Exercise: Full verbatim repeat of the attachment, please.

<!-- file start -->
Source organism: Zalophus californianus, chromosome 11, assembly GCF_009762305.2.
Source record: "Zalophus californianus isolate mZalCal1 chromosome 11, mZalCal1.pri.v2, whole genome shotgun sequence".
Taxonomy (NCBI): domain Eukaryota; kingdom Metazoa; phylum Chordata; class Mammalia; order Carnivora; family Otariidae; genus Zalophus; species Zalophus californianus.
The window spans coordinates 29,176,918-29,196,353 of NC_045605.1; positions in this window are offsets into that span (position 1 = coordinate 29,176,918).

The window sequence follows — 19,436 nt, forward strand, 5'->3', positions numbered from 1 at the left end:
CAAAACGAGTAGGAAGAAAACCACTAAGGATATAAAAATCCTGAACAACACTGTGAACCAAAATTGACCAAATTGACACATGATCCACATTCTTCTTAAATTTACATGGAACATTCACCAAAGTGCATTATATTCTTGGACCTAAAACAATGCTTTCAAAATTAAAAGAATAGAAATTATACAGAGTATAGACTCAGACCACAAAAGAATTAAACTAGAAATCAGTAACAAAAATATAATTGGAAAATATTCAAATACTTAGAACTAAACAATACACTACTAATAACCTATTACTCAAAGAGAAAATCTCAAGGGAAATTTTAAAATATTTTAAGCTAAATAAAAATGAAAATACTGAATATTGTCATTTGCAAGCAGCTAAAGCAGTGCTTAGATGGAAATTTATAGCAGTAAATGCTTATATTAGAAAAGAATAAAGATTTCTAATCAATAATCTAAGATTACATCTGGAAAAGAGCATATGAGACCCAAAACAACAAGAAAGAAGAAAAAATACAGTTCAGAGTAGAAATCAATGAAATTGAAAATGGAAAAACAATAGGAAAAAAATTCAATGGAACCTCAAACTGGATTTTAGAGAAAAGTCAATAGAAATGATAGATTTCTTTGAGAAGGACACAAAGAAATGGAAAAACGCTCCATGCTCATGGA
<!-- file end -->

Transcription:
Source organism: Zalophus californianus, chromosome 11, assembly GCF_009762305.2.
Source record: "Zalophus californianus isolate mZalCal1 chromosome 11, mZalCal1.pri.v2, whole genome shotgun sequence".
Taxonomy (NCBI): domain Eukaryota; kingdom Metazoa; phylum Chordata; class Mammalia; order Carnivora; family Otariidae; genus Zalophus; species Zalophus californianus.
The window spans coordinates 29,176,918-29,196,353 of NC_045605.1; positions in this window are offsets into that span (position 1 = coordinate 29,176,918).

The window sequence follows — 19,436 nt, forward strand, 5'->3', positions numbered from 1 at the left end:
CAAAACGAGTAGGAAGAAAACCACTAAGGATATAAAAATCCTGAACAACACTGTGAACCAAAATTGACCAAATTGACACATGATCCACATTCTTCTTAAATTTACATGGAACATTCACCAAAGTGCATTATATTCTTGGACCTAAAACAATGCTTTCAAAATTAAAAGAATAGAAATTATACAGAGTATAGACTCAGACCACAAAAGAATTAAACTAGAAATCAGTAACAAAAATATAATTGGAAAATATTCAAATACTTAGAACTAAACAATACACTACTAATAACCTATTACTCAAAGAGAAAATCTCAAGGGAAATTTTAAAATATTTTAAGCTAAATAAAAATGAAAATACTGAATATTGTCATTTGCAAGCAGCTAAAGCAGTGCTTAGATGGAAATTTATAGCAGTAAATGCTTATATTAGAAAAGAATAAAGATTTCTAATCAATAATCTAAGATTACATCTGGAAAAGAGCATATGAGACCCAAAACAACAAGAAAGAAGAAAAAATACAGTTCAGAGTAGAAATCAATGAAATTGAAAATGGAAAAACAATAGGAAAAAAATTCAATGGAACCTCAAACTGGATTTTAGAGAAAAGTCAATAGAAATGATAGATTTCTTTGAGAAGGACACAAAGAAATGGAAAAACGCTCCATGCTCATGGA